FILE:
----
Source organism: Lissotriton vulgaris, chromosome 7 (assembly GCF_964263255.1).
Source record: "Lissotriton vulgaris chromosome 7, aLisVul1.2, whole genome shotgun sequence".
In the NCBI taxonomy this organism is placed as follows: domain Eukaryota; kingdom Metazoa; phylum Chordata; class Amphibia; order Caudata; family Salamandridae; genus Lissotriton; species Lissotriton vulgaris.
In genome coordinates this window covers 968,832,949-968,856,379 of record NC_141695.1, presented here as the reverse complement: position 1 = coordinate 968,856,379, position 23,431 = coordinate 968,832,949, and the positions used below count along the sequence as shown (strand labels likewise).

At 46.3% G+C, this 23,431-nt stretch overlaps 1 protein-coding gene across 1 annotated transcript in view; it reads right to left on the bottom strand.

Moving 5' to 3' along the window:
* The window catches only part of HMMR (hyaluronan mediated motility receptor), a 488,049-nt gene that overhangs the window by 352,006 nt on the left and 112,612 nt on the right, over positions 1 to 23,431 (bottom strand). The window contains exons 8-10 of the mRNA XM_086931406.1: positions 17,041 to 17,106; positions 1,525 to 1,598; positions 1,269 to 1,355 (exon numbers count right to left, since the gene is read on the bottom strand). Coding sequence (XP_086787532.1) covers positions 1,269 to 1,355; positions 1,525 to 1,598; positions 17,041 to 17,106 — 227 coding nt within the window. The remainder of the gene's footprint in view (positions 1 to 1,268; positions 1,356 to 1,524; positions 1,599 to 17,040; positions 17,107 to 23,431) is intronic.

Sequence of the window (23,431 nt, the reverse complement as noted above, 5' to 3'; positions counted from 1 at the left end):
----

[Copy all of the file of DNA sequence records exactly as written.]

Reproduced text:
Source organism: Lissotriton vulgaris, chromosome 7 (assembly GCF_964263255.1).
Source record: "Lissotriton vulgaris chromosome 7, aLisVul1.2, whole genome shotgun sequence".
In the NCBI taxonomy this organism is placed as follows: domain Eukaryota; kingdom Metazoa; phylum Chordata; class Amphibia; order Caudata; family Salamandridae; genus Lissotriton; species Lissotriton vulgaris.
In genome coordinates this window covers 968,832,949-968,856,379 of record NC_141695.1, presented here as the reverse complement: position 1 = coordinate 968,856,379, position 23,431 = coordinate 968,832,949, and the positions used below count along the sequence as shown (strand labels likewise).

At 46.3% G+C, this 23,431-nt stretch overlaps 1 protein-coding gene across 1 annotated transcript in view; it reads right to left on the bottom strand.

Moving 5' to 3' along the window:
* The window catches only part of HMMR (hyaluronan mediated motility receptor), a 488,049-nt gene that overhangs the window by 352,006 nt on the left and 112,612 nt on the right, over positions 1 to 23,431 (bottom strand). The window contains exons 8-10 of the mRNA XM_086931406.1: positions 17,041 to 17,106; positions 1,525 to 1,598; positions 1,269 to 1,355 (exon numbers count right to left, since the gene is read on the bottom strand). Coding sequence (XP_086787532.1) covers positions 1,269 to 1,355; positions 1,525 to 1,598; positions 17,041 to 17,106 — 227 coding nt within the window. The remainder of the gene's footprint in view (positions 1 to 1,268; positions 1,356 to 1,524; positions 1,599 to 17,040; positions 17,107 to 23,431) is intronic.

Sequence of the window (23,431 nt, the reverse complement as noted above, 5' to 3'; positions counted from 1 at the left end):